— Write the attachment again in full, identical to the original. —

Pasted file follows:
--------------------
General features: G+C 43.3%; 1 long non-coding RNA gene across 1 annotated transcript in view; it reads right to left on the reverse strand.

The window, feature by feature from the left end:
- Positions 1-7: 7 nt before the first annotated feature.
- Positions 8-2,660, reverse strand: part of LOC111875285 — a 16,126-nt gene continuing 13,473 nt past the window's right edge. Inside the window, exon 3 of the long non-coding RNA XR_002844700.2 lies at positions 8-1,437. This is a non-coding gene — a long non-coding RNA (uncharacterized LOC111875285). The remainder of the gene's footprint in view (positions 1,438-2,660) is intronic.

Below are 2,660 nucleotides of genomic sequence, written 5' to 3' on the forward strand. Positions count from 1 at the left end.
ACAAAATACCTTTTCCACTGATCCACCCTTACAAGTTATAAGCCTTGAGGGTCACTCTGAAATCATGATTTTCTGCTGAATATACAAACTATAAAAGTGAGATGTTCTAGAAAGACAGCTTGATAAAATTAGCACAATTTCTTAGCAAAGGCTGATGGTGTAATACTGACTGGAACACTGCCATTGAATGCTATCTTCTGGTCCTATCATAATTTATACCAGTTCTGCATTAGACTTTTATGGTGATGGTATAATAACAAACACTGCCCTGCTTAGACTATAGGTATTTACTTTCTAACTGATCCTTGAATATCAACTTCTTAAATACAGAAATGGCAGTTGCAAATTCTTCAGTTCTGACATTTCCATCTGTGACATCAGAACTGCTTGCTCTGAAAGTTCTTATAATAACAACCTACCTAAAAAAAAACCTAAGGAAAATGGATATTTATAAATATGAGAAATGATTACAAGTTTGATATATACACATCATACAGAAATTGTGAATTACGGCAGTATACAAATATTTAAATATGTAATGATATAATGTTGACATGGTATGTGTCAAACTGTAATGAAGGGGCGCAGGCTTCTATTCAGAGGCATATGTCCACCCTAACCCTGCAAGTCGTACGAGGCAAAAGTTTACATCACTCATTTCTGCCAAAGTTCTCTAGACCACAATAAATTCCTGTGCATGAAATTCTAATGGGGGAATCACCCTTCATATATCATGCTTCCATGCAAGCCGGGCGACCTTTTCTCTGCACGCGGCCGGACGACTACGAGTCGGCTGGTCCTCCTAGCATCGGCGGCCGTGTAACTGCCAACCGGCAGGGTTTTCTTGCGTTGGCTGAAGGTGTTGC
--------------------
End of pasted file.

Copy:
General features: G+C 43.3%; 1 long non-coding RNA gene across 1 annotated transcript in view; it reads right to left on the reverse strand.

The window, feature by feature from the left end:
- Positions 1-7: 7 nt before the first annotated feature.
- Positions 8-2,660, reverse strand: part of LOC111875285 — a 16,126-nt gene continuing 13,473 nt past the window's right edge. Inside the window, exon 3 of the long non-coding RNA XR_002844700.2 lies at positions 8-1,437. This is a non-coding gene — a long non-coding RNA (uncharacterized LOC111875285). The remainder of the gene's footprint in view (positions 1,438-2,660) is intronic.

Below are 2,660 nucleotides of genomic sequence, written 5' to 3' on the forward strand. Positions count from 1 at the left end.
ACAAAATACCTTTTCCACTGATCCACCCTTACAAGTTATAAGCCTTGAGGGTCACTCTGAAATCATGATTTTCTGCTGAATATACAAACTATAAAAGTGAGATGTTCTAGAAAGACAGCTTGATAAAATTAGCACAATTTCTTAGCAAAGGCTGATGGTGTAATACTGACTGGAACACTGCCATTGAATGCTATCTTCTGGTCCTATCATAATTTATACCAGTTCTGCATTAGACTTTTATGGTGATGGTATAATAACAAACACTGCCCTGCTTAGACTATAGGTATTTACTTTCTAACTGATCCTTGAATATCAACTTCTTAAATACAGAAATGGCAGTTGCAAATTCTTCAGTTCTGACATTTCCATCTGTGACATCAGAACTGCTTGCTCTGAAAGTTCTTATAATAACAACCTACCTAAAAAAAAACCTAAGGAAAATGGATATTTATAAATATGAGAAATGATTACAAGTTTGATATATACACATCATACAGAAATTGTGAATTACGGCAGTATACAAATATTTAAATATGTAATGATATAATGTTGACATGGTATGTGTCAAACTGTAATGAAGGGGCGCAGGCTTCTATTCAGAGGCATATGTCCACCCTAACCCTGCAAGTCGTACGAGGCAAAAGTTTACATCACTCATTTCTGCCAAAGTTCTCTAGACCACAATAAATTCCTGTGCATGAAATTCTAATGGGGGAATCACCCTTCATATATCATGCTTCCATGCAAGCCGGGCGACCTTTTCTCTGCACGCGGCCGGACGACTACGAGTCGGCTGGTCCTCCTAGCATCGGCGGCCGTGTAACTGCCAACCGGCAGGGTTTTCTTGCGTTGGCTGAAGGTGTTGC